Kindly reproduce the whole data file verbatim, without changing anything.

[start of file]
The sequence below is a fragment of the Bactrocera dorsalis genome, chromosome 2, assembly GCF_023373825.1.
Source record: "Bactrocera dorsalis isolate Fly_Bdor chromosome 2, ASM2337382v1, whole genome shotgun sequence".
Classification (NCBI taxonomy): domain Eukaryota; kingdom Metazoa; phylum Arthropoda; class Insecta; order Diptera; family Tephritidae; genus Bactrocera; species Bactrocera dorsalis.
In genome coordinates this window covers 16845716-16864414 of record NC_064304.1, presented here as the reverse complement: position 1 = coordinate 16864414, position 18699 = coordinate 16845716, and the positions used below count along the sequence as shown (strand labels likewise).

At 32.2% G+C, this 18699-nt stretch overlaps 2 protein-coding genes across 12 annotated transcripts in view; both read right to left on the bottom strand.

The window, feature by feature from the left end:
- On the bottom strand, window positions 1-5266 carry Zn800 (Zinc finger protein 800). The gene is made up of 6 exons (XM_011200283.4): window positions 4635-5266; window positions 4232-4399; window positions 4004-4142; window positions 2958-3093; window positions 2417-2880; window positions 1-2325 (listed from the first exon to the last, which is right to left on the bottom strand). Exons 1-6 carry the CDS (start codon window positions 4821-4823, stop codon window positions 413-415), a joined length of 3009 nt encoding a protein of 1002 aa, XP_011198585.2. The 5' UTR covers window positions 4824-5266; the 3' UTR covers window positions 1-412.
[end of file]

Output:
The sequence below is a fragment of the Bactrocera dorsalis genome, chromosome 2, assembly GCF_023373825.1.
Source record: "Bactrocera dorsalis isolate Fly_Bdor chromosome 2, ASM2337382v1, whole genome shotgun sequence".
Classification (NCBI taxonomy): domain Eukaryota; kingdom Metazoa; phylum Arthropoda; class Insecta; order Diptera; family Tephritidae; genus Bactrocera; species Bactrocera dorsalis.
In genome coordinates this window covers 16845716-16864414 of record NC_064304.1, presented here as the reverse complement: position 1 = coordinate 16864414, position 18699 = coordinate 16845716, and the positions used below count along the sequence as shown (strand labels likewise).

At 32.2% G+C, this 18699-nt stretch overlaps 2 protein-coding genes across 12 annotated transcripts in view; both read right to left on the bottom strand.

The window, feature by feature from the left end:
- On the bottom strand, window positions 1-5266 carry Zn800 (Zinc finger protein 800). The gene is made up of 6 exons (XM_011200283.4): window positions 4635-5266; window positions 4232-4399; window positions 4004-4142; window positions 2958-3093; window positions 2417-2880; window positions 1-2325 (listed from the first exon to the last, which is right to left on the bottom strand). Exons 1-6 carry the CDS (start codon window positions 4821-4823, stop codon window positions 413-415), a joined length of 3009 nt encoding a protein of 1002 aa, XP_011198585.2. The 5' UTR covers window positions 4824-5266; the 3' UTR covers window positions 1-412.